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LINGUISTIX&LOGIK, Tony Marmo's blog
Monday, 20 March 2006

Topic: Interconnections

The Truth According to James

By Andre Fuhrmann

In this paper I shall be mainly concerned with James’s thesis that pragmatist truth is absolute. James tried to safeguard this aspect of pragmatist truth by means of a particular version of the convergence thesis. But before turning to this aspect of his theory, I shall begin by briefly reviewing James’s view of how the three theses are to be integrated into a pragmatist theory of truth. I shall then discuss in some detail James’s theory of absolute truth as it emerges in a discussion of a supposed problem case for any evidence-constraint theory of truth such as James’s. This is the case of past events that have left no evidential traces. James’s theory of absolute truth, so I shall argue, is a close cousin to Crispin Wright’s theory of superassertibility.

Appeared in Pragmatism Today, ed. A. Fuhrmann and E. Olsson

Posted by Tony Marmo at 20:25 GMT
Friday, 10 March 2006


Davidson's Criticism of the Proximal Theory of Meaning

By Dirk Greimann

According to the proximal theory of meaning, which is to be found in Quine’s early writings, meaning is determined completely by the correla-tion of sentences with sensory stimulations. Davidson tried to show that this theory is untenable because it leads to a radical form of skepticism. The present paper aims to show, first, that Davidson’s criticism is not sound, and, second, that nonetheless the proximal theory is untenable because it has a very similar and equally unacceptable consequence: it implies that the truth-value of ordinary sentences like ‘Snow is white’ is completely determined by the properties of the speaker, not by the properties of the objects to which these sentences refer.

Appeared in Principia - An International Journal Of Epistemology, volume 9, n. 1-2, p. 73-86, 2005.

Posted by Tony Marmo at 16:25 GMT
Monday, 6 March 2006


Universal versus Existential Quantifiers

The Russian vsjakij

By Georgy Bronnikov

The quantifier vsjakij has drawn considerable attention from semanticists in the Russian tradition. This article proposes an analysis based on the morphological structure of the word, using Carlson’s (1977) theory of kind reference. The result is an account that allows us to give a unified treatment to generic [sic] and existential uses of vsjakij, which, to my knowledge, has never been done before. There remain a number of problematic cases; those are noted and, where possible, analyzed as well. If the proposed account is correct, vsjakij turns out to be a near-exception to a well-known universal stating that no language has determiners specialized for kind reference (see, for example, Gerstner-Link and Krifka 1995, p. 967, Dayal 2004, p. 394).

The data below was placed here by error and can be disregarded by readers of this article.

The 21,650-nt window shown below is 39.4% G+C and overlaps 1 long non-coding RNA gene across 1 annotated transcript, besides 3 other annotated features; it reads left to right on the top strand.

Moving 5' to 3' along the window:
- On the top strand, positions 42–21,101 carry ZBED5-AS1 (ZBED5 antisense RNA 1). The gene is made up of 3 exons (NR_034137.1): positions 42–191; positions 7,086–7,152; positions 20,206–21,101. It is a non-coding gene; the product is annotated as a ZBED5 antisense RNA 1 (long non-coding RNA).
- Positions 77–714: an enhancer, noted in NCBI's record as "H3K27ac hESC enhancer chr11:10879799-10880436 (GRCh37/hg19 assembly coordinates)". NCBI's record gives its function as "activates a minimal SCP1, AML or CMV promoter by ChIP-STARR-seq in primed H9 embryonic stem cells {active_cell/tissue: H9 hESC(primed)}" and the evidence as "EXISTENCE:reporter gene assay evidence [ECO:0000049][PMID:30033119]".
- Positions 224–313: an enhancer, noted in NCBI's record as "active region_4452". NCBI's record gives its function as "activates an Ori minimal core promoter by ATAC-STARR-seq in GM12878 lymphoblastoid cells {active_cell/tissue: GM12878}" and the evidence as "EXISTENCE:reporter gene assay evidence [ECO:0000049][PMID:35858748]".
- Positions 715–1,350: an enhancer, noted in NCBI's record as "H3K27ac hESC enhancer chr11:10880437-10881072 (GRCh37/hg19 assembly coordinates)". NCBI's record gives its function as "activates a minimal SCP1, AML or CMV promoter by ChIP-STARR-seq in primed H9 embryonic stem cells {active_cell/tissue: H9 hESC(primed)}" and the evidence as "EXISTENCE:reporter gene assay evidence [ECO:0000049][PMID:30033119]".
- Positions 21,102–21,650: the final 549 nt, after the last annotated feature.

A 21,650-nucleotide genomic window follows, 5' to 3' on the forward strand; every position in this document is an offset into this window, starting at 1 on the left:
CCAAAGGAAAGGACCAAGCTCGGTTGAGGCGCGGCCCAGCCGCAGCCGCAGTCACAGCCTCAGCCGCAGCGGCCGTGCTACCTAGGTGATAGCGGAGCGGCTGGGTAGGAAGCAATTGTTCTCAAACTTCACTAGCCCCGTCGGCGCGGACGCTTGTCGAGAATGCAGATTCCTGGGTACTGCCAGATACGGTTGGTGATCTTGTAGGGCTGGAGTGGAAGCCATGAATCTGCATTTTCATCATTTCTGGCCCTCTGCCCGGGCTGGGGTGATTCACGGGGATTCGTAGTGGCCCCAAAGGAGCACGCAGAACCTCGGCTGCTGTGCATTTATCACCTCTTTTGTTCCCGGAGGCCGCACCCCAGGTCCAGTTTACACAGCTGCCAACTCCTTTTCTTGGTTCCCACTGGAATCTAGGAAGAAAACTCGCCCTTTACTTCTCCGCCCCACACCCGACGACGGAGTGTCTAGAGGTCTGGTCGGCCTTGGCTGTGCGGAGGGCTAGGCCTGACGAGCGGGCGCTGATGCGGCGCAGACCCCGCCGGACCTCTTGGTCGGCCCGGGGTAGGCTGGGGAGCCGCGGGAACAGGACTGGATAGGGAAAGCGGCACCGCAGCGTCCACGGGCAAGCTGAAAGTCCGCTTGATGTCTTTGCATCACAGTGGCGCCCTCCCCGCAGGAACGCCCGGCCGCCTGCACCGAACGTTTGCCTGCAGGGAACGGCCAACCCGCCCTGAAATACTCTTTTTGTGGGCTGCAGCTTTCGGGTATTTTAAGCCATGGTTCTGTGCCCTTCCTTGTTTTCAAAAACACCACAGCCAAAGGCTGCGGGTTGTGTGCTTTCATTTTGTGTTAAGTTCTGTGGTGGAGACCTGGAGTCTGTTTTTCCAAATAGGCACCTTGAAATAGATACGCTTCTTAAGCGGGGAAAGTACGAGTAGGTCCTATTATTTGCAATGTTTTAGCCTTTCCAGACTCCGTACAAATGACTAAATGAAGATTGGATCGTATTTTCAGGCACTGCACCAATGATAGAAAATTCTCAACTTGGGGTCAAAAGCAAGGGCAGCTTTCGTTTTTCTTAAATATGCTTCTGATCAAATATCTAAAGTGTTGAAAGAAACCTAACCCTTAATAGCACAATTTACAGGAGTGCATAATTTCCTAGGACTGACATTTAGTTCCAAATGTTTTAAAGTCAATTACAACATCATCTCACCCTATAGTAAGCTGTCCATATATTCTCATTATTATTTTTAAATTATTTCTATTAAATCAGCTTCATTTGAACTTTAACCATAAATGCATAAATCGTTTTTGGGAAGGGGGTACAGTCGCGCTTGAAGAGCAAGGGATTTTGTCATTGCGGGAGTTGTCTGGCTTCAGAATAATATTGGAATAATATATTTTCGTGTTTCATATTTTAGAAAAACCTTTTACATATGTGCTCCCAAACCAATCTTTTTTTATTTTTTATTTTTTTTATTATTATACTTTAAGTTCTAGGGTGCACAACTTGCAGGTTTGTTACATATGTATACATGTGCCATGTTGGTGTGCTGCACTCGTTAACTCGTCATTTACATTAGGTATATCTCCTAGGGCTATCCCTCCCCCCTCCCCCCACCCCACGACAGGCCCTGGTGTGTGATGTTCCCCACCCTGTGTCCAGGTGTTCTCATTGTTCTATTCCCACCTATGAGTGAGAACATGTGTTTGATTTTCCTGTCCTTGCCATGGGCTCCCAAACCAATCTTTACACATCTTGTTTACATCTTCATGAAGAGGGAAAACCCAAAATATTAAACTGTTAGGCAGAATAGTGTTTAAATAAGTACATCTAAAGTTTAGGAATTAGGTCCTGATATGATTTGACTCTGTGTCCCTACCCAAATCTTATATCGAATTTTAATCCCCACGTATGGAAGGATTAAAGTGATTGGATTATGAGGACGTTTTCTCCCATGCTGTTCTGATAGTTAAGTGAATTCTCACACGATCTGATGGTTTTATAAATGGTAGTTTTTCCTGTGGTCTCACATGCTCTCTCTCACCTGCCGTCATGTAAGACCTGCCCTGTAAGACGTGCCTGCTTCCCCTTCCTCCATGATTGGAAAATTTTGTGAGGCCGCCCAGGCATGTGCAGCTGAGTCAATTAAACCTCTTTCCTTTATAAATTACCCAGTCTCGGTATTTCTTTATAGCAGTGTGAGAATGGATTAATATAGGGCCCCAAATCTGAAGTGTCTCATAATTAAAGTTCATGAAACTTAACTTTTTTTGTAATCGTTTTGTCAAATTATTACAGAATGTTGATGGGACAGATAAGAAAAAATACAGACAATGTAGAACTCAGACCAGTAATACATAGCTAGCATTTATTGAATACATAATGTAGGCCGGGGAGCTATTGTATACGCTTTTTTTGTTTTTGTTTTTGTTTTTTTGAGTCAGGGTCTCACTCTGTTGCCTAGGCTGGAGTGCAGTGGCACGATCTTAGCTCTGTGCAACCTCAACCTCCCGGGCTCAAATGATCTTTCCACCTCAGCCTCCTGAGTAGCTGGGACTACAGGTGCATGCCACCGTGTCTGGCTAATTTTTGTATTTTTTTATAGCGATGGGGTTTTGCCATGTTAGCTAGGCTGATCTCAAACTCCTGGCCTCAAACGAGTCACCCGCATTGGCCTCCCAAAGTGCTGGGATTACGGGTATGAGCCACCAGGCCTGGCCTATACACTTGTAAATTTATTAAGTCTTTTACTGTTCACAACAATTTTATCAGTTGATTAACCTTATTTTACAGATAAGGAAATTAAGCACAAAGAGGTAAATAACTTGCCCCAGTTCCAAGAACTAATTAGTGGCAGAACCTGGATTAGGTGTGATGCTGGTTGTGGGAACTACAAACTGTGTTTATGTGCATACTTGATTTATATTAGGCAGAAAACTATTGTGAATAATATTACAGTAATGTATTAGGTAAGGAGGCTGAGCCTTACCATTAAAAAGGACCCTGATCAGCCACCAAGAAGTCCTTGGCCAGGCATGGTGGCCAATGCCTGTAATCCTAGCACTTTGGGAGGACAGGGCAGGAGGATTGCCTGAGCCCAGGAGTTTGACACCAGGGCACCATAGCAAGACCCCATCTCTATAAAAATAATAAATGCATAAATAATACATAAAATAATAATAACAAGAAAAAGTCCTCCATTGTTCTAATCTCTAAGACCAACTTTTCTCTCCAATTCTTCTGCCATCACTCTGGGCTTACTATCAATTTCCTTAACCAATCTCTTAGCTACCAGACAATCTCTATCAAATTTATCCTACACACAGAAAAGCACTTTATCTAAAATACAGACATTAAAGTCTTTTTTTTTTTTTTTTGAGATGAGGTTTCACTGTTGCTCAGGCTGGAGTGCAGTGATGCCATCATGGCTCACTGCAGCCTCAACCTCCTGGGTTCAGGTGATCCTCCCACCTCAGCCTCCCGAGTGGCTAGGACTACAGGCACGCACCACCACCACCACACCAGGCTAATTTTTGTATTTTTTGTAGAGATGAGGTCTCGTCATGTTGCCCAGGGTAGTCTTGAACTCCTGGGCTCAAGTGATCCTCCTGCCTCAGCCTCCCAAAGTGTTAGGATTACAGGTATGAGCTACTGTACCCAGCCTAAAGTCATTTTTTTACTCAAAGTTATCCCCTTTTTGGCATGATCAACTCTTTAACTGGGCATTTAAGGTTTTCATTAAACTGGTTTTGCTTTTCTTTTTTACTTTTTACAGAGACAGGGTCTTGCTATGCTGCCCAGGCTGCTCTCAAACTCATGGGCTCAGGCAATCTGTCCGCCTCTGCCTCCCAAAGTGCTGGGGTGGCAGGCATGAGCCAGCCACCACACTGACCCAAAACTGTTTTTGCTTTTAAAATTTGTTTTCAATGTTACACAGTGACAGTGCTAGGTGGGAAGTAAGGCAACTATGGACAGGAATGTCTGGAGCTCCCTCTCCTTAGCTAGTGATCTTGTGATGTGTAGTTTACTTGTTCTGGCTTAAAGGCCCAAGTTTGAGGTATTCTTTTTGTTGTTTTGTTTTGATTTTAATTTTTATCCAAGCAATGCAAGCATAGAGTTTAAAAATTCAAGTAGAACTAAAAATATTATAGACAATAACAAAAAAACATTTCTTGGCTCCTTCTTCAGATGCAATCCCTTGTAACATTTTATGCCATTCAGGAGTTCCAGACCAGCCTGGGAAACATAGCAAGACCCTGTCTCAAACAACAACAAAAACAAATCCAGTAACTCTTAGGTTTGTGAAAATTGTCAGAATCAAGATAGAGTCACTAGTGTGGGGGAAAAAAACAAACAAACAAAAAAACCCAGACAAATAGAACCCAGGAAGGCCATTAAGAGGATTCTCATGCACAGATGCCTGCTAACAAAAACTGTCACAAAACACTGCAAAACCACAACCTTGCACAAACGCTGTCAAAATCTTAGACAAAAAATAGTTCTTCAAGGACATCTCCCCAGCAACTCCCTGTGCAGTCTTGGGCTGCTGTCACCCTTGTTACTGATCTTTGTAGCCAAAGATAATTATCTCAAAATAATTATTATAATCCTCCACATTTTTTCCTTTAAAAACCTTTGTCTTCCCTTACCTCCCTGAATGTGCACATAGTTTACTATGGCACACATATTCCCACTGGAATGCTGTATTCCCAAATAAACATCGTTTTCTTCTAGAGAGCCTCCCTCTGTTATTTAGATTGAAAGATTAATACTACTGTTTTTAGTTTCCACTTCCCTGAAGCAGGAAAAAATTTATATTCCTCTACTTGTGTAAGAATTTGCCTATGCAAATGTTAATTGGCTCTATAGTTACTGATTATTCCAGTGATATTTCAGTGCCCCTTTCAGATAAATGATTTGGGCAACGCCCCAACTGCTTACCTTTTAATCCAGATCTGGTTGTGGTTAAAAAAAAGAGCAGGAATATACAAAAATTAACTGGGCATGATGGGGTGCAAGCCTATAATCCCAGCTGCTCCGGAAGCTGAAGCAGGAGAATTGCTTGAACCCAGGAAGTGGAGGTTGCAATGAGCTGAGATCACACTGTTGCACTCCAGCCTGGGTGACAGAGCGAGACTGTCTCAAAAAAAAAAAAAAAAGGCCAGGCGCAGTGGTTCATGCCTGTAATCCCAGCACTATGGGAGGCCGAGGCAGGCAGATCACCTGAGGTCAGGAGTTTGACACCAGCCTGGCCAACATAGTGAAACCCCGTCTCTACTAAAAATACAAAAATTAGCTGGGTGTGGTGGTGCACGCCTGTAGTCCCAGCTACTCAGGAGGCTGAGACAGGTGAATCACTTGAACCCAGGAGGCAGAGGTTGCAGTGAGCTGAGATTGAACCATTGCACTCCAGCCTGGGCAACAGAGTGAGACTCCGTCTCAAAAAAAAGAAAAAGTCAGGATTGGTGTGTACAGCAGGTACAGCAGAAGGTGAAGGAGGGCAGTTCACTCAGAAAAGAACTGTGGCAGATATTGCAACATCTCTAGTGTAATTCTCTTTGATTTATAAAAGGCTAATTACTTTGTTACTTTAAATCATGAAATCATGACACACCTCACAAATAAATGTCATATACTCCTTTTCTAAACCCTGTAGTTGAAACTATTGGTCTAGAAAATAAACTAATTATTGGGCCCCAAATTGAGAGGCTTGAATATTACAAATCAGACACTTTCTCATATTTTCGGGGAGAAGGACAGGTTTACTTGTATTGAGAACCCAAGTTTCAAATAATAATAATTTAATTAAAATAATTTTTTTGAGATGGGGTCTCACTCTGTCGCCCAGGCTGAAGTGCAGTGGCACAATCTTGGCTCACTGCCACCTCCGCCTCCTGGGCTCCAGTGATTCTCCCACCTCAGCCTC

Source: Semantics Archive

Posted by Tony Marmo at 14:24 GMT
Updated: Monday, 6 March 2006 14:28 GMT
Saturday, 25 February 2006


What is a Field

PROPAEDEUTICS was a section inaugurated on the 13th of November of 2005 and is devoted to the introduction of basic formal concepts in the relevant fields of this blog.
The first entry was about what the term field means in mathematical language. The entry was updated today.

Soon there will be a post about the notion of Boolean Algebra.

Posted by Tony Marmo at 00:01 GMT
Updated: Saturday, 25 February 2006 13:41 GMT
Wednesday, 22 February 2006


Degrees of Truth, Degrees of Falsity

By Toby Ord

In this paper I recall the reasons in favour of extending the classical conception of truth to include degrees of truth as well as truth value gaps and gluts, then provide a sketch of a new system of logic that provides all of these simultaneously. Despite its power, the resulting system is quite simple, combining degrees of truth and degrees of falsity to provide a very flexible and elegant conception of truth value.

A paper recommended by Greg Restall.

Posted by Tony Marmo at 13:27 GMT
Monday, 20 February 2006



The community of Logicians and Philosophers and Linguists will remember Strawson for many years. A man makes himself eternal when his works pervade History.

Posted by Tony Marmo at 22:08 GMT
Thursday, 16 February 2006



One of the curious properties of the Modal Semantics of Human Languages is that they do have a T principle and a Necessitation rule, and even Aristotle’s law, but lack banalisation or collapse.
The T principle may be stated as follows:
T A⊃ A

In Logic the Necessitation Rule requires that if A is a thesis of a certain modal system S, then A is also a thesis of the S. In the study of Natural Languages one may, for instance, think of a variation of Necessitation by simply saying that if a string or sentence that expresses a proposition is a sentence of a language, then the sentence that expresses that the same proposition is necessary must also be a sentence of the same language. But that would be a very basic and elementary principle of natural language.

Posted by Tony Marmo at 16:45 GMT
Wednesday, 8 February 2006



A very small Tribute to the Greatest Phonetician of the World, who just left us. We shall hereafter and for ever be his disciples.